Plum gigs hard tack public 1
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Plum gigs hard tack public 1

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Musician Jenn Butterworth's presentation to Trad Talk, the Traditional Music Forum conference, Dundee, Scotland, 26 March, 2011

Musician Jenn Butterworth's presentation to Trad Talk, the Traditional Music Forum conference, Dundee, Scotland, 26 March, 2011

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  • We spent a lot of time rehearsing new sets, and although the work was coming in, it wasn’t enough to sustain us financially. We didn’t have so much of a problem with this as we were all studying at University and had reasonable amounts of time available to put the work in.
  • It takes time to command higher fees Get out and build a reputation
  • This is an insight into ONE of the MANY approaches to self employment as a musician. I make sure that each month I am making enough money to break even. I’m not in a regular working band, so any gigs I get have to be over and above the work I already have to survive.

Transcript

  • 1. Plum Gigs vs. Hard Tack The ecology of gigging in the Scottish Folk Scene
  • 2. The launch of a new folk band
      • Helping to establish a profile
        • Awards
        • Hype – press / social media
      • Album
        • Necessary as a promotional tool
        • Some bands can’t make the CD without the gigs, but can’t get the gigs without the CD
      • Using a large event as a springboard
        • You can make successful links with promoters to secure gigs for the following year.
        • Having a recording and promotional material can help to use the gig to it’s full potential.
  • 3. Developing a successful folk band
    • The development from ‘new band’ into ‘established band’
      • Second album
        • Striving to be better than the first, to show development
      • Fees
        • Acceptable fees, knowing what the going rate is
        • Trio meant the fees stretched further
        • We regularly shared family rooms and travelled in 1 car
      • More aware of promotion required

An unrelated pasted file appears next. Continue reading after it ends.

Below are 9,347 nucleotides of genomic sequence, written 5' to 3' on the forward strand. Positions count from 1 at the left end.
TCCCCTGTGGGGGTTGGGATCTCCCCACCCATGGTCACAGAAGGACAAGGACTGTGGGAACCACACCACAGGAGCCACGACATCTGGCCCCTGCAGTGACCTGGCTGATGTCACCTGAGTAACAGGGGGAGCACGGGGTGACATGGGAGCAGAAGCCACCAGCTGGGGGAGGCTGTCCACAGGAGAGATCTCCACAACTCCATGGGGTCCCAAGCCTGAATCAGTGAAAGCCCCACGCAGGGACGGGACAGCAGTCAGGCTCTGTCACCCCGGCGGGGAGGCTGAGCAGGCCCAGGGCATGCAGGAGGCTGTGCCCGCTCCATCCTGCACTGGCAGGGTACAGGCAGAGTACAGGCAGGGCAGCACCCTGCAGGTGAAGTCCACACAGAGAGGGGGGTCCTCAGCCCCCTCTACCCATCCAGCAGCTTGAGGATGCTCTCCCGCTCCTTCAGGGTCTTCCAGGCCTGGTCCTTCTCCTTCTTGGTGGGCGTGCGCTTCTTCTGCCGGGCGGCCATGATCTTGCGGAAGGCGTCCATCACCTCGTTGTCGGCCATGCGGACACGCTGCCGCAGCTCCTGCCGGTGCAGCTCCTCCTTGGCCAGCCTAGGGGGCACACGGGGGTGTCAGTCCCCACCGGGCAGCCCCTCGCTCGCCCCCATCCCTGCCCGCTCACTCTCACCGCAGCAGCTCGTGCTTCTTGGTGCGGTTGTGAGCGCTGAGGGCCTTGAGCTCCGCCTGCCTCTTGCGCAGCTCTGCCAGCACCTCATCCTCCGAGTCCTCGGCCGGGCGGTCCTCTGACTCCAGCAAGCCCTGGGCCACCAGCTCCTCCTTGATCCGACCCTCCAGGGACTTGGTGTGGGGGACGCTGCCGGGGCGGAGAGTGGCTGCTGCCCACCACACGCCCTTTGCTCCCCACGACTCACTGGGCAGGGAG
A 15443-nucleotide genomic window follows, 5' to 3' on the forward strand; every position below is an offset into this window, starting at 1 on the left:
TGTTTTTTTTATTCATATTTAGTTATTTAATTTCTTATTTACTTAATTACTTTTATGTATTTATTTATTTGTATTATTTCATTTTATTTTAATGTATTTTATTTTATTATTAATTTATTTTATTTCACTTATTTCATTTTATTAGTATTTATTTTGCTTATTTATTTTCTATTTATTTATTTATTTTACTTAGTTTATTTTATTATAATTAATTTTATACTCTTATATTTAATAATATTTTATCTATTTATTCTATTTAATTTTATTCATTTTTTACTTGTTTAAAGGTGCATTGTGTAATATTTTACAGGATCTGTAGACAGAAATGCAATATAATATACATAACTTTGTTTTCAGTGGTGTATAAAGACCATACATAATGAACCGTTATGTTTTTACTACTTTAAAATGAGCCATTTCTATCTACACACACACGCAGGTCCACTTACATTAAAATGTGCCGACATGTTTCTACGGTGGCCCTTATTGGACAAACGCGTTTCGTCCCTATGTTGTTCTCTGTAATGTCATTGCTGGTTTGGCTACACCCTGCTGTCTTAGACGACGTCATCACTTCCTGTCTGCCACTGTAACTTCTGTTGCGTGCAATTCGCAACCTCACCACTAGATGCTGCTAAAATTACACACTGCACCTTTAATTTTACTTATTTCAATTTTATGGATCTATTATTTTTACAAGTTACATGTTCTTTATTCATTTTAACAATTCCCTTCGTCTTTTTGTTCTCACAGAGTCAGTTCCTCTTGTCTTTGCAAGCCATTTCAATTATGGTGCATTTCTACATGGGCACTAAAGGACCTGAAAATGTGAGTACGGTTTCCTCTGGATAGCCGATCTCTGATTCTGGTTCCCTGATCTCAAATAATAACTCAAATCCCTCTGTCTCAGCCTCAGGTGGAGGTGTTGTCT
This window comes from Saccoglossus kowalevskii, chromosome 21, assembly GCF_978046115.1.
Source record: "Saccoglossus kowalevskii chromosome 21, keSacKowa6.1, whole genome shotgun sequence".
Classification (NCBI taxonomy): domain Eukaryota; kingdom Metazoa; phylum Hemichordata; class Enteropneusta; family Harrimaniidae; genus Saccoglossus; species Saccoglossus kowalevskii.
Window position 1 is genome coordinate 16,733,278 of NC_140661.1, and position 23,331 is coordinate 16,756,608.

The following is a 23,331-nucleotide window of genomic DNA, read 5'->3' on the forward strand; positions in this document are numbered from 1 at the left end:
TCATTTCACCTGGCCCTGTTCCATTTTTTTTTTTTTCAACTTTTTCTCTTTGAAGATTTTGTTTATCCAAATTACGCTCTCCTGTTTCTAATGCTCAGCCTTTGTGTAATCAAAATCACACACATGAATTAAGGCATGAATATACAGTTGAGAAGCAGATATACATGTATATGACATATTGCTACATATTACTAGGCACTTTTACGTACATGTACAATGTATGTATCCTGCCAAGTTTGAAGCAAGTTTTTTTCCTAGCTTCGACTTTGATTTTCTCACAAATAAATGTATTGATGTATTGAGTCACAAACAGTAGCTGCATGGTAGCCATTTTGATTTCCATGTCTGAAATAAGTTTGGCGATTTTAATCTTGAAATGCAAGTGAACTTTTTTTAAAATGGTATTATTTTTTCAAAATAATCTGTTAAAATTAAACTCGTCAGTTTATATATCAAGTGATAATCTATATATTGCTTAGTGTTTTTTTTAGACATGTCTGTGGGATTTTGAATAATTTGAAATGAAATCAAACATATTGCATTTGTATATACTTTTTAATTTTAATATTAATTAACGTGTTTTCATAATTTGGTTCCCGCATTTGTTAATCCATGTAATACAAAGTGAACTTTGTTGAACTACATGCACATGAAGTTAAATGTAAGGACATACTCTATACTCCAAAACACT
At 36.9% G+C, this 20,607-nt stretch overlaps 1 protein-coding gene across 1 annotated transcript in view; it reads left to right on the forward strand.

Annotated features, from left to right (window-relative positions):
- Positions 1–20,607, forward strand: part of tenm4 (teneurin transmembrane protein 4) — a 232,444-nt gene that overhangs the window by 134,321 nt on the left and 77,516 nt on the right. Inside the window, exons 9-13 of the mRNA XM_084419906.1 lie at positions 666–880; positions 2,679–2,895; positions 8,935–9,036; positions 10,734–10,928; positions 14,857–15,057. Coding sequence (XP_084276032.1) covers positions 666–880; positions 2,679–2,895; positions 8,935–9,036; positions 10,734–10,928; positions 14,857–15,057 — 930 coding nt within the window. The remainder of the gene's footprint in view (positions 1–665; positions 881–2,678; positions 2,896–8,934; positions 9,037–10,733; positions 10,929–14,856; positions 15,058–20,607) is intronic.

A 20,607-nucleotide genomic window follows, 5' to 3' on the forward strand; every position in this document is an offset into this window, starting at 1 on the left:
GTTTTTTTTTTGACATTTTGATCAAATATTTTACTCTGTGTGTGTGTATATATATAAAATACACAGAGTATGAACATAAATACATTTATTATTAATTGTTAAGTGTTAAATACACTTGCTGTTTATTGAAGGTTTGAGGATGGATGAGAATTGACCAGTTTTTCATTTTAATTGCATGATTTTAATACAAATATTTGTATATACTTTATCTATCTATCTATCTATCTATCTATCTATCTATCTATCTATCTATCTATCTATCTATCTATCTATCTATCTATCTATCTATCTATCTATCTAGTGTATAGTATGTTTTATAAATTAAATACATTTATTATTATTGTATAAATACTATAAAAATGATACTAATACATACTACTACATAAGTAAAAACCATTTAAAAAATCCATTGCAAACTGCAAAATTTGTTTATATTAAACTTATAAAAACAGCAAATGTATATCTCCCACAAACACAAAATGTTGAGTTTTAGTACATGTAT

• Hired an agent
        • Attending Showcase Scotland
      • Continuing relationships with promoters
        • Created a set list book with notes about what we played, the venue and the promoter / others involved
  • 4. The Diversity of Gigs pros and cons
    • Celtic Connections
      • Fantastic opportunity to try out new ideas / projects
      • New ideas can’t always be taken out of the festival and on the road as few festival/concerts have a comparable size of audience and therefore financing.
    • Edinburgh Fringe
      • Interesting to be involved in a vibrant festival
      • Great opportunity to potentially reach new listeners from all over the world
      • A lot of competition with so many events, and with costs such as publicity and venue hire. It can be difficult to make money - most shows make a loss.
    • Folk Clubs
      • The chance to develop an audience from the grass roots level
      • Not great fees, supply of sound equipment can be difficult
    • TV & Radio
      • Infrequent but very useful
      • Reaching a wide audience immediately
        • Make the most of the opportunity, i.e. ensure your website is up to date
  • 5. A Multi-faceted Career
  • 6. Issues faced by the gigging musician; A few questions
    • What are the options in finding a good balance between keeping the diary free for gigs whilst still maintaining a financially sustainable working life?
    • How do you continue to progress as a musician both individually and as part of an ensemble?
    • How do you work successfully with an agent or a promoter to ensure the development of your audience?